The slap is meant to be a metaphor, you see, like the entire emotional foundation of Steins;Gate 0 condensed into a single moment that only looks suspiciously like an easy cliché. Purely in the abstract, it's a fairly creative resolution to this story. The problem is that when this thesis is made manifest across twenty-three maddeningly inconsistent episodes of television, almost all of its cathartic power becomes lost in translation. If S;G 0 were a twelve-episode series told from Mayuri's perspective that cut out all the fat and honed in on the truly meaningful things it had to say about its protagonists' relationships, this anime could have been a knockout. It could have stood as a vital companion piece to the original series.
Instead, we got this lumbering aimless mess. We got Leskinen, a complete misfire of a Big Bad Villain whose entire shtick makes the story of Steins;Gate 0 worse. We got Kagari, a brainwashed, time travelling, future-daughter to Mayuri, who is also obviously a clone of Makise Kurisu, and yet Steins;Gate 0 manages to make such a ludicrous character feel meaningless and uninteresting instead. We got hacky sitcom filler episodes and confusing detours into the past or the future that never ended up going anywhere meaningful, because the very premise of Steins;Gate 0 made it impossible for the show to do anything too surprising with these leaps.
Even the reveal of the true nature of Okabe's message from the future lacks the punch it should, mostly because it makes a greater mess of the series' own rules of time-travel. The flash-forward to Future Okabe's time is shown to us after Past Okabe has already watched the video, meaning that he's already on his way to negating this entire reality to create the new Steins Gate universe, but the show doesn't neatly close the gap. When Future Okabe finishes the video, Suzuha is still a child, meaning that the actual mission to send Suzuha back into the past to deliver the video message is years off – Okabe himself is set to test the very first iteration of the time machine, so he can travel to some far-off year to rescue Mayuri and Suzuha from their exile. The show doesn't actually communicate this gap in the two narrative chronologies though, which initially made me confused as to why and how Okabe was embarking on a time travel mission when the whole timeline should be fixed. I had to scour some message boards just to check and see if I was on the right track with my interpretation of events, so it's possible I might be missing something, but the fact that I spent the show's final minutes feeling more confused than anything else speaks to how much this series struggles with communicating its overly ambitious ideas, something the original Steins;Gate never had a problem doing.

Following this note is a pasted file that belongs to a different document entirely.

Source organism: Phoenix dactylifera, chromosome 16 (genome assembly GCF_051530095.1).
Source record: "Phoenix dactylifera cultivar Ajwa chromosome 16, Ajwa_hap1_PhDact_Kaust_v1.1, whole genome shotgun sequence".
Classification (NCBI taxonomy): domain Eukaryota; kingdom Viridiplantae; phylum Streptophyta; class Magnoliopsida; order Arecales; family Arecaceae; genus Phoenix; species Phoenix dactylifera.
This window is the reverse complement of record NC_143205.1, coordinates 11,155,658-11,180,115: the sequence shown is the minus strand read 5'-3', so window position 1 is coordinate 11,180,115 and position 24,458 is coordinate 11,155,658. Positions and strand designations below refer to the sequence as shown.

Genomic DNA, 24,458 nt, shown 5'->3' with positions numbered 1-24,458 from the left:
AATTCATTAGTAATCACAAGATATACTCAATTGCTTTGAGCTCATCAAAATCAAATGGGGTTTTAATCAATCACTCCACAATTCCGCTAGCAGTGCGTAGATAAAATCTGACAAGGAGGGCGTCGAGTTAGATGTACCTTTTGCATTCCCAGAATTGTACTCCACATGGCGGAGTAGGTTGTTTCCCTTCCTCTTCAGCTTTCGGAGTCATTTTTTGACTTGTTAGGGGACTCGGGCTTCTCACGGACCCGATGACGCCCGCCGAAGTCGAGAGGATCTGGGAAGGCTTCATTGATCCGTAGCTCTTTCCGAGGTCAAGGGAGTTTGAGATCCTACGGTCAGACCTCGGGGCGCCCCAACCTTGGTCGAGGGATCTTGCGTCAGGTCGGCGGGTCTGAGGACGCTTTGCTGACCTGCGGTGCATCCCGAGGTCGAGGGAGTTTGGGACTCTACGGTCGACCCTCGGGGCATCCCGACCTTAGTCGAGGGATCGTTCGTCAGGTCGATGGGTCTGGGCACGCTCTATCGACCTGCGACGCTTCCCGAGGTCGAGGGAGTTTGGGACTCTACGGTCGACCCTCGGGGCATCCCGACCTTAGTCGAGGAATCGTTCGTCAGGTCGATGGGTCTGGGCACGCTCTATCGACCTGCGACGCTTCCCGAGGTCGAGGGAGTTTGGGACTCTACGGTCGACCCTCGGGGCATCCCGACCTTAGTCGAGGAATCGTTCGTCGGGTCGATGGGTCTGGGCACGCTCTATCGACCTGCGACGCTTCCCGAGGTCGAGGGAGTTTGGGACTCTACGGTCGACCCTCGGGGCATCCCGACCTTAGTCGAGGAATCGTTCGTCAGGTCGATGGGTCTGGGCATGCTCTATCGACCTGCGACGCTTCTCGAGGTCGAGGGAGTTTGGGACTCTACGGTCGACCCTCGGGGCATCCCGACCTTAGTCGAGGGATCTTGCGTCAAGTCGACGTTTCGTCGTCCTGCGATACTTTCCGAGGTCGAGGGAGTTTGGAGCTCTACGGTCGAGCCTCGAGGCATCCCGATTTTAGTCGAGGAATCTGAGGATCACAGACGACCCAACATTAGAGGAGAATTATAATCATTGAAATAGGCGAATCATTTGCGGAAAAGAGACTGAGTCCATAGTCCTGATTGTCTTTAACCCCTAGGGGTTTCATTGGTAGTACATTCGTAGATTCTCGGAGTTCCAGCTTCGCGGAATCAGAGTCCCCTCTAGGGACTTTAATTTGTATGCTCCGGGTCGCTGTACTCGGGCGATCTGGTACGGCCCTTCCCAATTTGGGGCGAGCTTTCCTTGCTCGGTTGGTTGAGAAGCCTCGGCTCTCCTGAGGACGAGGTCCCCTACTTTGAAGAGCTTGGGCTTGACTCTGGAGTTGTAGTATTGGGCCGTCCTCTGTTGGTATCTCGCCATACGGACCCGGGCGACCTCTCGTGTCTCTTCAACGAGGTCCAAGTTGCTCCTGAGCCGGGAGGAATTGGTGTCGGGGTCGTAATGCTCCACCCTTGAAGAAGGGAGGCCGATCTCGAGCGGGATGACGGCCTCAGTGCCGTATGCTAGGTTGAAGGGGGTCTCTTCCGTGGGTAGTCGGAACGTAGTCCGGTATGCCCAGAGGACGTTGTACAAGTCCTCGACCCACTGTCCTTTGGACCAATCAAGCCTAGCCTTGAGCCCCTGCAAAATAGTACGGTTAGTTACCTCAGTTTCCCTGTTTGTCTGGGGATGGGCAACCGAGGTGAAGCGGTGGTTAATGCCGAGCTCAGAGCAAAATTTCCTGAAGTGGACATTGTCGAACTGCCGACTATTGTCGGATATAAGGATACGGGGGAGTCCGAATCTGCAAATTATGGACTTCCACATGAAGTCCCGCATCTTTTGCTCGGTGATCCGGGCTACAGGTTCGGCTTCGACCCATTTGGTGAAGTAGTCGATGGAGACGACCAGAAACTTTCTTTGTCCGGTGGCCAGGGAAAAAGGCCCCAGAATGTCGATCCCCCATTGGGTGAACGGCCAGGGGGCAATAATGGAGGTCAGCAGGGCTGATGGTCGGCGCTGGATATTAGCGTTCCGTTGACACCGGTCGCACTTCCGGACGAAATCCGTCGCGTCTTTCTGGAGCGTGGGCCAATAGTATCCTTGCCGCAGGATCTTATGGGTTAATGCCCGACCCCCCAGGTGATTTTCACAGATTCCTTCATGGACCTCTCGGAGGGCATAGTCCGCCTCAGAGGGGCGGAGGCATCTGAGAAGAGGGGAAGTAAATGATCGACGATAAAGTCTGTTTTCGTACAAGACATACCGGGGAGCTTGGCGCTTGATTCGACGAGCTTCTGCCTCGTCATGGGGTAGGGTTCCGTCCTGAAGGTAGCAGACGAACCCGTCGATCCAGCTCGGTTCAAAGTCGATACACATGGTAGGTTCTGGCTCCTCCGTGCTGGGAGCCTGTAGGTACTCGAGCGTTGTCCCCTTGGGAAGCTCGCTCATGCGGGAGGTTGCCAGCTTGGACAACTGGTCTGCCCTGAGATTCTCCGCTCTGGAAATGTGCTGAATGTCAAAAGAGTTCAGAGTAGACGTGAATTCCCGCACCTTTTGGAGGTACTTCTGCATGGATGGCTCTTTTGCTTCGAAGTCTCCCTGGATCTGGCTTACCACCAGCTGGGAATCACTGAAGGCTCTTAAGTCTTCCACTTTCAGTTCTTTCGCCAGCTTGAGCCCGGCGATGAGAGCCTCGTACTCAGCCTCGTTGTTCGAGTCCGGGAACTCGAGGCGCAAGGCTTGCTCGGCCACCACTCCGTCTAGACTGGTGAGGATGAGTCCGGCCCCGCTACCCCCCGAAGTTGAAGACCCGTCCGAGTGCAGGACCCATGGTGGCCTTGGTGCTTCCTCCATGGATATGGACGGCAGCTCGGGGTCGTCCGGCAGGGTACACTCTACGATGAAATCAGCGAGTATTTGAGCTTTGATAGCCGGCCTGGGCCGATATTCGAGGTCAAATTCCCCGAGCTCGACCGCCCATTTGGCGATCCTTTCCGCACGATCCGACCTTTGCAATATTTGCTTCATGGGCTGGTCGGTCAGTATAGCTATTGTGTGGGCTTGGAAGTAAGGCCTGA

At the end of the day, this last episode of Steins;Gate 0 was a perfect microcosm of everything that I disliked about the show as a whole. It has some solid character beats and a couple of truly effective emotional moments, but they're all wrapped up in an ugly mess of weak art and bad writing. This is simply a story that didn't need to be told; even if you like the basic idea of the show's emotional arc, it's one the original show already covered. Okabe already got beaten down by time, only to rediscover his inner mad scientist and march boldly on towards Steins Gate. Steins;Gate 0 just gave us that same emotional journey all over again in an uglier and less interesting fashion. Perhaps the game is a more satisfying experience, but I can't imagine recommending Steins;Gate 0 to anyone save for the most die-hard fans, and even then, it would probably just be easier to watch the first series again instead.
Steins;Gate 0 is currently streaming on Crunchyroll.